The Lamp Remained Burning

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The Lamp Remained Burning

The Imam of the village was still there, not leaving. Unlike him, Imams from nearby villages used to leave before the rest of the emigrants from their communities. Imam Hassan had a different vision of religious obligations. He was educated and broad-minded. During the period of the Yugoslav Kingdom he served as an imam in the military. For the first couple of years of his service the garrison’s priest engaged in an attitude of superiority, even offending the Imam on occasion. However, it didn’t last for long. In a very short period of time Imam Hassan proved that he did not deserve such behavior. He used to read a lot. In order to fulfill his duties properly he increased his religious knowledge daily; he even used to read a lot of books on Christianity. So from the beginning he showed that he could stand side by side with the garrison’s priest in fulfilling his duties. For that reason the Muslim soldiers, serving in his garrison, were very proud of their Imam. Especially after every Friday prayer, they listened with great love and attention to his speeches. Even long after they had finished their military service the young soldiers where happy to see their Imam at their homes as a dear guest.
After the Second World War Imam Hassan faced a great problem. The old Yugoslav Kingdom’s army was dismissed. The new conquerors, the Bulgarians, didn’t want any Muslim soldiers in their service, therefore leaving the Imam unemployed. In order for his family and him to survive, he accepted a duty in a village far away from the place he used to live. It was a small village. He quickly got accustomed to life in the village, and the people who lived there soon accepted him into their community and loved him dearly. He was a clever, capable, pleasant and modest man. Imam Hassan was not only an Imam for them, but rather somebody who was always ready to help them in many different ways.
Imam Hassan had never mentioned anything about leaving the village, though it was obvious he would. He couldn’t have possibly stayed there by himself, all alone. He was always saying that he would, like a brave captain who would always leave the sinking ship last, be the last one to leave the village as well.
Hashim Aga had great respect towards Imam Hassan. His son, Veli, had read his first verses of the Quran with Imam Hassan. Imam Hassan was always there in the family’s happiest moments, like when his son had the circumcision and his son’s wedding day. He was the one who always prayed for the health and happiness for Hashim Aga’s family.
While Hashim Aga was thinking about this, he remembered an event that had happened at the time the first emigrations had started.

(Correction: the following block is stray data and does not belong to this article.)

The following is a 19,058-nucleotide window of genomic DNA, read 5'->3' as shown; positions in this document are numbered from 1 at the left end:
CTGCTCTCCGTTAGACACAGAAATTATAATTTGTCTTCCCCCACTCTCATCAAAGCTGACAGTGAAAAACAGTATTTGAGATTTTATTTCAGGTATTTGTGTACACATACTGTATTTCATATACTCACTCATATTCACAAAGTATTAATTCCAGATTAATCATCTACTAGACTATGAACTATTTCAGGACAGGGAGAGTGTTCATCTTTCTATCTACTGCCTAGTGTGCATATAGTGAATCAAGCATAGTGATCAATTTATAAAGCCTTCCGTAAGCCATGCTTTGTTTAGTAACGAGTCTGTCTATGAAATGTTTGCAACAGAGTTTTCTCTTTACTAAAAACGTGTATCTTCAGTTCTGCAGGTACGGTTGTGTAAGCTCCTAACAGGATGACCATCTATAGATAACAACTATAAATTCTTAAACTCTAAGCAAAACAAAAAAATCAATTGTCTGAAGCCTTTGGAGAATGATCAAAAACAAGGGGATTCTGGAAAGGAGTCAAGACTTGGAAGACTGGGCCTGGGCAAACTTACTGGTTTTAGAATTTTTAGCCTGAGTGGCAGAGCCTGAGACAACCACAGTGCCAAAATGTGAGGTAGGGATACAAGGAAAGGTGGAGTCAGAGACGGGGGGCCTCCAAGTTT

In the days when his fellow villagers were in search for customers, to whom they would sell their properties, Hashim Aga started to build a fountain on the road leading to the big town nearby.
Imam Hassan, who was passing by, said, “Hashim Aga, you are just like our old rulers, the pashas and the governors. Even though they knew it was the end of their rule here and very soon they would have to leave these areas, every now and then in various parts of Rumeli, they built new schools, hospitals and post offices; as if they wanted to show that they had no intention of leaving these places. You as well, although you know very well, you’ll have to leave and say farewell to this village, you’re building a new fountain. What for Aga?”
Hashim Aga answered, “I am building this fountain to the ones that are coming after us, Imam Hassan. For the ones who are coming… after we leave this village there will be others coming for whom this fountain will provide drinking water. “
“Hashim what are you talking about? None of our fellow villagers was able to sell their houses and lands. Who would like to come to this far away, small village? Haven’t you still realized, not a single soul is coming here after we leave?”
“They will come Imam Hassan. They will come. When we all leave our village they will occupy our lands and houses. This is a very nice place to live in. They all know that we are determined to leave, that is why they are not buying our houses. Once we leave they will all come. Then, when they come, they will knock down the Mosque. Even if they don’t, because no one will take care of it, the mosque will soon be in ruins. But the fountain, nobody will knock down because they will need it. Who knows maybe they even might name it after me – Hashim Aga’s Fountain. That is why, Imam, I want this fountain to be salaam for the ones that are coming after us. It is in our nature, it is an old custom we have inherited from our grandparents. We always want to leave something behind us. We are a nation who wants to do good things!”
Imam Hassan just answered, “Well you certainly know what you are doing!”
Hashim Aga was sitting next to the fireplace with three of his friends who came to say farewell to him. There was a deep silence in the room interrupted by Hanimsha’s, his wife’s voice.
“Our daughter in law is asking whether she can take the cradle,” she asked.
Hashim Aga was staring at his wife in a stupor not able to say yes or no. Hanimsha was patiently standing in front of him, waiting for an answer. For a while they were just silently looking at each other.